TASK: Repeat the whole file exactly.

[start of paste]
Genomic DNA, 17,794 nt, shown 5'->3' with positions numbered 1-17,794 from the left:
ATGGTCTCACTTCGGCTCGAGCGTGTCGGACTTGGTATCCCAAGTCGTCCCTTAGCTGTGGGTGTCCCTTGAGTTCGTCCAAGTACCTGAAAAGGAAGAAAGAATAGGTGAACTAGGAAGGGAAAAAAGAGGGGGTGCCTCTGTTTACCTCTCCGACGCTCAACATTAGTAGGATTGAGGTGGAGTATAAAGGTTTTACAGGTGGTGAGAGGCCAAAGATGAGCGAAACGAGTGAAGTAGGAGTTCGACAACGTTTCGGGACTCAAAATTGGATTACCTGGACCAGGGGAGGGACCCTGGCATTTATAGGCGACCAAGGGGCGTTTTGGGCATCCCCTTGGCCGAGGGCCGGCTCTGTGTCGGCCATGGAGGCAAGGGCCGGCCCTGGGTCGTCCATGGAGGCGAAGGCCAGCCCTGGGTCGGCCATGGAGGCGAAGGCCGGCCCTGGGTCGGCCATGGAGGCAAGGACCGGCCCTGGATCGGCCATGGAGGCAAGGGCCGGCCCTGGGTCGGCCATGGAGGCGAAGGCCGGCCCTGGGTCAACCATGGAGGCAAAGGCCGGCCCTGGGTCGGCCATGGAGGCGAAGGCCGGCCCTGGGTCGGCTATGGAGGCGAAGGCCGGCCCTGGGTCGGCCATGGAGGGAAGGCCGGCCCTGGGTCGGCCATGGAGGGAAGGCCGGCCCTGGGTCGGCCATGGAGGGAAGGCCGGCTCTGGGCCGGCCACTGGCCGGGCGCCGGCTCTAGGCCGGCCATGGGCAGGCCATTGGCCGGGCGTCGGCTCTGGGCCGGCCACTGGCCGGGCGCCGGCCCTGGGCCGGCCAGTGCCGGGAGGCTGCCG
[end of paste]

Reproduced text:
Genomic DNA, 17,794 nt, shown 5'->3' with positions numbered 1-17,794 from the left:
ATGGTCTCACTTCGGCTCGAGCGTGTCGGACTTGGTATCCCAAGTCGTCCCTTAGCTGTGGGTGTCCCTTGAGTTCGTCCAAGTACCTGAAAAGGAAGAAAGAATAGGTGAACTAGGAAGGGAAAAAAGAGGGGGTGCCTCTGTTTACCTCTCCGACGCTCAACATTAGTAGGATTGAGGTGGAGTATAAAGGTTTTACAGGTGGTGAGAGGCCAAAGATGAGCGAAACGAGTGAAGTAGGAGTTCGACAACGTTTCGGGACTCAAAATTGGATTACCTGGACCAGGGGAGGGACCCTGGCATTTATAGGCGACCAAGGGGCGTTTTGGGCATCCCCTTGGCCGAGGGCCGGCTCTGTGTCGGCCATGGAGGCAAGGGCCGGCCCTGGGTCGTCCATGGAGGCGAAGGCCAGCCCTGGGTCGGCCATGGAGGCGAAGGCCGGCCCTGGGTCGGCCATGGAGGCAAGGACCGGCCCTGGATCGGCCATGGAGGCAAGGGCCGGCCCTGGGTCGGCCATGGAGGCGAAGGCCGGCCCTGGGTCAACCATGGAGGCAAAGGCCGGCCCTGGGTCGGCCATGGAGGCGAAGGCCGGCCCTGGGTCGGCTATGGAGGCGAAGGCCGGCCCTGGGTCGGCCATGGAGGGAAGGCCGGCCCTGGGTCGGCCATGGAGGGAAGGCCGGCCCTGGGTCGGCCATGGAGGGAAGGCCGGCTCTGGGCCGGCCACTGGCCGGGCGCCGGCTCTAGGCCGGCCATGGGCAGGCCATTGGCCGGGCGTCGGCTCTGGGCCGGCCACTGGCCGGGCGCCGGCCCTGGGCCGGCCAGTGCCGGGAGGCTGCCG